UN: What constituted the complaint to El Salvador's government?

For twelve days the Special Rapporteur on the subject dedicated herself to finding clues that clarify responsibility, but the government does not agree with the report

UN: What constituted the complaint to El Salvador's government?

The Special Rapporteur of the United Nations (UN) on extrajudicial executions, Agnes Callamard, visited El Salvador for almost two weeks to learn about the complaints against the state security forces about police abuses, excessive use of force and extrajudicial executions. During her visit, Callamard asked the government for "more serious efforts" to eliminate this scourge.

The Rapporteur explained that the cases of arbitrary deaths attributed to the state forces share similar characteristics as those that are recognized during supposed shootings with gangs, that there is a constant modification of the crime scene, and that those responsible are quickly transferred from the place and replaced by others to hide the individuals who should respond to justice for their actions.

Although the UN specialist noted that this scheme does not constitute a "State policy", but rather can arise as a behavior from the ranks of the Salvadoran Police and Armed Forces, she noted that the lack of investigation into these executions deepens the problem and allows its diversification. Callamard said that, in cases of executions, which social organizations number about 1,000 since 2014, not a single sentence has been pronounced, and the investigations are filed or relegated.

"These behaviors become the same as extrajudicial executions", given that "it is up to the Government to investigate all allegations of this nature and when that principle is not applied, it becomes a violation of the right to life", Callamard said in the press conference where she announced her recommendations and the result of her investigation.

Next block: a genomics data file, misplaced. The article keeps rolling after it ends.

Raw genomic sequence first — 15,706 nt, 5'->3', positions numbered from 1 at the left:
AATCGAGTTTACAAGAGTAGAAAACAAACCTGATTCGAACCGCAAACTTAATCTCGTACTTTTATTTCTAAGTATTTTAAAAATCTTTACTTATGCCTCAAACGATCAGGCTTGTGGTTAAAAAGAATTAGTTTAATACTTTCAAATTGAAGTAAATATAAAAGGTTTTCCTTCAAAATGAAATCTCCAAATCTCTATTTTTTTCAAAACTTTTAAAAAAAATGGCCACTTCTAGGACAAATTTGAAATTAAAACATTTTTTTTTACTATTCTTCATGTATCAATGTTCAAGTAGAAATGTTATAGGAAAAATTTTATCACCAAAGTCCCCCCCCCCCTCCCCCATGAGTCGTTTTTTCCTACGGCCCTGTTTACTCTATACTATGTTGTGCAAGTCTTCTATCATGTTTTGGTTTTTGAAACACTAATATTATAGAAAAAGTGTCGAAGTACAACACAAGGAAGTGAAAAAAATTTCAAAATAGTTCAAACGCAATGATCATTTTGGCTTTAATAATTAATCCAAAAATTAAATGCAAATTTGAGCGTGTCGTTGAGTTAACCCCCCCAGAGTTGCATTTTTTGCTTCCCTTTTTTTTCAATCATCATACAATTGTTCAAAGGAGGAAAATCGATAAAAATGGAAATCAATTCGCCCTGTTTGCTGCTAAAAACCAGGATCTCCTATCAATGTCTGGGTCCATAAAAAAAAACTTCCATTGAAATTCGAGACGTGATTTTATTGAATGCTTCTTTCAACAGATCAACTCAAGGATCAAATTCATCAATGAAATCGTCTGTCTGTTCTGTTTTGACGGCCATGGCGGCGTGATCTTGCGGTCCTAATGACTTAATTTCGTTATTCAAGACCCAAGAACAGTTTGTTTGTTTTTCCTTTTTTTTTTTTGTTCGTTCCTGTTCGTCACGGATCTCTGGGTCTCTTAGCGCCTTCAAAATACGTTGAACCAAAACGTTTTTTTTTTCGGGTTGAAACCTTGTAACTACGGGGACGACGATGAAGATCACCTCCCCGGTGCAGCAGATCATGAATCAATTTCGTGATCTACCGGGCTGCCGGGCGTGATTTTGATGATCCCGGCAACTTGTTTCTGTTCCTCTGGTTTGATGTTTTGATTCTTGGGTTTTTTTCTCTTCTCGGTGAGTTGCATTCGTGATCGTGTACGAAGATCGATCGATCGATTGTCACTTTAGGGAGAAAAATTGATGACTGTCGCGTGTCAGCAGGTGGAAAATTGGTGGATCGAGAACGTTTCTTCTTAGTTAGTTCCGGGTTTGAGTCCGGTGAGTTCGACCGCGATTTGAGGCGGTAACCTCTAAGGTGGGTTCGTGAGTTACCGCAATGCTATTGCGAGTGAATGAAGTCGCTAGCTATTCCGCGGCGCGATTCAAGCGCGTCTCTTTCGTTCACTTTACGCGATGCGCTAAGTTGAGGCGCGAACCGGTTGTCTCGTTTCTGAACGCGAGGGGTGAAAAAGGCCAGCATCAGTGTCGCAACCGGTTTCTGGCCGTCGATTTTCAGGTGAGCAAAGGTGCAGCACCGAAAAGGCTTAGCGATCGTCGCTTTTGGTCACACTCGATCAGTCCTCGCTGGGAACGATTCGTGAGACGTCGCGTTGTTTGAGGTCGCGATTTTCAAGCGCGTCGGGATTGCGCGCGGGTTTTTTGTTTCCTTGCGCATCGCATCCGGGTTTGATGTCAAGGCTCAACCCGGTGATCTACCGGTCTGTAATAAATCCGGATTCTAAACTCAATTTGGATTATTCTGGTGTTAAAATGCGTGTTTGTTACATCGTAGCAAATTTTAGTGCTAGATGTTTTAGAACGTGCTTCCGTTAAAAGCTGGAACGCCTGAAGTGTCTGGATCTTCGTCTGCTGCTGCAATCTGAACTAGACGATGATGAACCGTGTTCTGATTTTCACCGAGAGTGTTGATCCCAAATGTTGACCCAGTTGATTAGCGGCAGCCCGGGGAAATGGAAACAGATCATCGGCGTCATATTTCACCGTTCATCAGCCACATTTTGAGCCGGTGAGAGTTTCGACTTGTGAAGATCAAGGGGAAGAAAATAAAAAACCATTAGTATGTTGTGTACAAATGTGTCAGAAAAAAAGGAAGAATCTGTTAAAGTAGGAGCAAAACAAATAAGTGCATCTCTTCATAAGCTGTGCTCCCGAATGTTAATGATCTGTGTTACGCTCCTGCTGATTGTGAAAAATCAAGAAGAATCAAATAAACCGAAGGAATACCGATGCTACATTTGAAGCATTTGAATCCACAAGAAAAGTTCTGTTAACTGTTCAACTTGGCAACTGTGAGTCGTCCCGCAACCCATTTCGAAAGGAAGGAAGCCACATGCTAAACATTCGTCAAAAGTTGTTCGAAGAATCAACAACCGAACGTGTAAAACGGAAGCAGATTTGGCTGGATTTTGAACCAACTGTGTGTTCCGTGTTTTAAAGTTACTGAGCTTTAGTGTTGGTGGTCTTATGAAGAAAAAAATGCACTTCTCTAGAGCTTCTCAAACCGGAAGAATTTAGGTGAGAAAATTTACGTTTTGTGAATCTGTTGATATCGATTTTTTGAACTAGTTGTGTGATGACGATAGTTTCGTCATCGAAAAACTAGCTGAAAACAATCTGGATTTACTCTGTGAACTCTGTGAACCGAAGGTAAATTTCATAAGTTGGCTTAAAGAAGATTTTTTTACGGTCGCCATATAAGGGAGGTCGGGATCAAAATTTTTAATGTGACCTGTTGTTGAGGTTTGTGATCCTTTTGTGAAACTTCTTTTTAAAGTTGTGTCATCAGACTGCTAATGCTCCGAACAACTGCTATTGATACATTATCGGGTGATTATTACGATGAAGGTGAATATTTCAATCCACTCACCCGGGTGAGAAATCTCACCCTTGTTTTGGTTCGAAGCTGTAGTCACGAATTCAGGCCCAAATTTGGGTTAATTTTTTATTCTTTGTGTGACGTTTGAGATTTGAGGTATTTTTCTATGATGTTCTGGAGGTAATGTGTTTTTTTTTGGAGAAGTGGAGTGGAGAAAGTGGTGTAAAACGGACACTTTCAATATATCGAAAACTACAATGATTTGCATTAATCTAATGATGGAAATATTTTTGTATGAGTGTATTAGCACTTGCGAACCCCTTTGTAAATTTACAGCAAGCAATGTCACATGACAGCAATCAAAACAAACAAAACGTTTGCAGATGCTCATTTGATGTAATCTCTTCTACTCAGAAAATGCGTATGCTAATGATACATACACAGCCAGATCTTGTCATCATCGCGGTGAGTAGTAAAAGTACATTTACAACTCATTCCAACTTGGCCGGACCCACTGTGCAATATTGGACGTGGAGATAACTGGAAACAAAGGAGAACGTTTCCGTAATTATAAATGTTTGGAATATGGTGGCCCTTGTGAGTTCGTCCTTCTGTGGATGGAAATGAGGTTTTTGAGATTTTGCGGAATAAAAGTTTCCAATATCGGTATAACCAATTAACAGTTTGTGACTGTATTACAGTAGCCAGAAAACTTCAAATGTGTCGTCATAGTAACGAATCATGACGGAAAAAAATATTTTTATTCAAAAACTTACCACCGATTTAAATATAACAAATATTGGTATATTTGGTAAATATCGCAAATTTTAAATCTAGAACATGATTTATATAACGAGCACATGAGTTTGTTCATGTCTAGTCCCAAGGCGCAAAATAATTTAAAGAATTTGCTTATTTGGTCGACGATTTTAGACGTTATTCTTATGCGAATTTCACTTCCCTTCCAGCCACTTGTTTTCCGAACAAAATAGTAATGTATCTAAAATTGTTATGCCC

For the United Nations expert it is regrettable that the internal control agencies of the Police have a "very poor investigative capacity" at the level of the Office of the Prosecutor, for which she asked the Government to "deploy more serious efforts to investigate" the complaints, and urged it to do so in a prudent time before international pressure turns its eyes to the country. "Crimes at the hands of security agents undermine the democratic structures of the country and threaten their ability to move towards a sustainable democratic society, they cannot be forgotten, they cannot be investigated", Callamard said in front of journalists.

The expert's visit came when the country has experienced, according to various social organizations, a setback in terms of human rights as a result of the "extraordinary" security measures against gangs launched by the Executive and the Congress since 2016. Despite the the recommendations of Agnes Callamard, both the Presidency of the Republic and deputies of the Legislative Assembly and a former Minister of Security defend their continuity because they consider them a tool for the public security of the country, which have managed to contain the wave of violence, even though of its collateral effects.

The diplomat said that, although her responsibility was to observe extrajudicial executions committed by agents of the State, she also devoted herself to observing the actors that provoke violence in general. "In addition to the state, there are other powerful groups that cause victims, such as gangs and gangs, drug cartels and human traffickers. I want it to be clear that we are not only observing the state's actions", she said when questioned about her criticism of the police and the military.

El Salvador is one of the most violent countries in the world with murder rates of 103, 81.7, and 60 per 100,000 inhabitants in 2015, 2016, and 2017, respectively, violent deaths attributed mainly to the Mara Salvatrucha gangs (MS13) and Barrio 18.


Latin American Post | Carlos Eduardo Gómez Avella

Translated from " ONU: ¿en qué consistió la denuncia al gobierno de El Salvador?"

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